Best way to cook
Nutritional value: High in omega 3 and vitamin B12
Grilling fish gives you a great advantage as you have complete control over the temperature. Always coat your fish with oil or fat to prevent sticking. As you’re heating your grill, cover the grate loosely with aluminium foil. The intense heat will cause any residue to dissolve, starting the cleaning process for you. This also minimizes sticking.
Blast the heat to 288°C. Remove the aluminium foil. Using a grill brush, scrape the grate clean. Fold a few sheets of paper towels into a small pad, dip them in oil using tongs and rub over the bars of the grate until it looks glossy.
Choose fillets that are thick and sturdy for grilling and can stand up to the intense heat of a live fire. Cut your fish into portions that have an even thickness to ensure you don’t have any dry or undercooked parts. Coat your fish with some olive oil, salt and pepper and place it skin-side down and diagonally on the grill.
This makes it easier to flip the fish as it’s lying on an angle. The fish will take 8 minutes to cook through per inch of thickness, taking about 3-5 minutes per side. Reduce the heat to medium, cover the grill and let it cook. When cooked properly, the meat will be firm to the touch, flake easily with a fork and appear opaque all the way through.
Take your fish fillets out 20 minutes before cooking and salt the meat side of the fish.
Set a cast-iron or steel pan over high-heat until it is roaring hot. Pour the oil into the centre of the hot pan and swirl to coat it. If it starts to smoke, take the pan off the heat until it stops.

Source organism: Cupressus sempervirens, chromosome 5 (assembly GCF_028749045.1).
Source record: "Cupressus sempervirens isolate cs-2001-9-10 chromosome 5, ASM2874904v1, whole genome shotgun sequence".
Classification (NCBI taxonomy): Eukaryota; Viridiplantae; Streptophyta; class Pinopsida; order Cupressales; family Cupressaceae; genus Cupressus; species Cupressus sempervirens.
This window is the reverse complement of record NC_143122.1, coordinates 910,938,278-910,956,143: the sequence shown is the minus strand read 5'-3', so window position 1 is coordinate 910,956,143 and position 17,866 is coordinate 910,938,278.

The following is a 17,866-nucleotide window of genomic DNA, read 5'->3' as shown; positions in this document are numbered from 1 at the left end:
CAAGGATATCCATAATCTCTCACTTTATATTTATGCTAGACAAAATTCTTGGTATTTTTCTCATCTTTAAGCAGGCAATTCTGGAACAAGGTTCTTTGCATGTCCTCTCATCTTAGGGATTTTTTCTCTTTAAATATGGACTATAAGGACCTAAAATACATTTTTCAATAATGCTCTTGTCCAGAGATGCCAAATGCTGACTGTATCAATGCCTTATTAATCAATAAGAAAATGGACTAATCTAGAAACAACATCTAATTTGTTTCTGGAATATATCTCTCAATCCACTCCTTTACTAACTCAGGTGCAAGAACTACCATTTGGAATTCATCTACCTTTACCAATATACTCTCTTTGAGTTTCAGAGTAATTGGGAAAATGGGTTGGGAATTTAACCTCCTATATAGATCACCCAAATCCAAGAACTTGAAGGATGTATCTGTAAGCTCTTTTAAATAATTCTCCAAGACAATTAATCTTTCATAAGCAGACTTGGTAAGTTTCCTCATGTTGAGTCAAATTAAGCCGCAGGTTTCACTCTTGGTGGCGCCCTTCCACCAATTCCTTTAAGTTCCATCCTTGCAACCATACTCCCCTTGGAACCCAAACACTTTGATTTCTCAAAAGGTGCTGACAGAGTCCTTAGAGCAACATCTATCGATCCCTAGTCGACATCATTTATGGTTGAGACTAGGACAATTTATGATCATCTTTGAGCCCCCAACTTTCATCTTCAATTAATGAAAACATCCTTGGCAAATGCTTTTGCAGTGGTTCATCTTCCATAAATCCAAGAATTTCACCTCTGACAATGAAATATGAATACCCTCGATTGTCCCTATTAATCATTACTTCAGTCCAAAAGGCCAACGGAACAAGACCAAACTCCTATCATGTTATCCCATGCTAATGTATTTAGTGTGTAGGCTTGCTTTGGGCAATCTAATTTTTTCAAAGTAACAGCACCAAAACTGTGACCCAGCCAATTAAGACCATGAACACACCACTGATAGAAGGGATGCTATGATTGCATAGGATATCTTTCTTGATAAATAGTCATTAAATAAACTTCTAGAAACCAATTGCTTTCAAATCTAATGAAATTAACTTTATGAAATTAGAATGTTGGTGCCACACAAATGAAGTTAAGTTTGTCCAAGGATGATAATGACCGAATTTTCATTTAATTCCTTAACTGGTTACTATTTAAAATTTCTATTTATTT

Place the fish fillets skin side down. If there’s no skin on the fish, lay it down on the side the skin used to be on. When the fillets hit the pan, jiggle them so the fish doesn’t stick. Salt the meat side of the fish and turn the heat down to medium.
By using a metal spatula, press down on each fillet for 30 to 60 seconds. After, don’t touch the fish and let it cook undisturbed for at least a minute. The key is to let 2/3 of the cooking occur on the skin side. This is what crisps the skin. The thicker the fillet, the longer the cooking time should be and the lower the heat.
If you’re cooking thin fillets, these might never need to be turned. Simply cook the exposed side of the fish by spooning the hot oil until the meat turns opaque. For thicker cuts, you’ll notice the cooked portion climb up the side. When you see this, it’s time to turn the fish.
A good test is to also shake the pan and if the fillet moves then you can flip it. If the fish is stuck to the pan, let it keep cooking. It will release when the sear is perfect. Add a tablespoon of butter to the pan and swirl so it quickly melts, tipping the pan to base the fish. Serve at once.
Marinated Norwegian Salmon
Ingredients (Serves: 4)
- 1x 400g box Norwegian Salmon, defrosted
- 2 tablespoons (30ml) SPAR crushed peppercorns
- SPAR Garlic Puree with Ginger
- 100ml SPAR Olive Oil
- Radish, Carrot, Spring onion and Bell Peppers, thinly sliced
- Prepare the marinade using olive oil, crushed peppercorns and garlic puree.
- Allow Salmon to marinade for 30 minutes.
- Pan fry defrosted salmon in a very hot skillet brushed with a little olive oil for 2 – 3 minutes on each side for medium rare and a few more minutes for well done.
- Place the prepared vegetables in ice water for 1 hour before serving. This will cause them to curl and give them a great crunch.
- Serve the Salmon on a salad of the combined vegetables and serve with wasabi and dill sauce.
*Recipe provided courtesy of Spar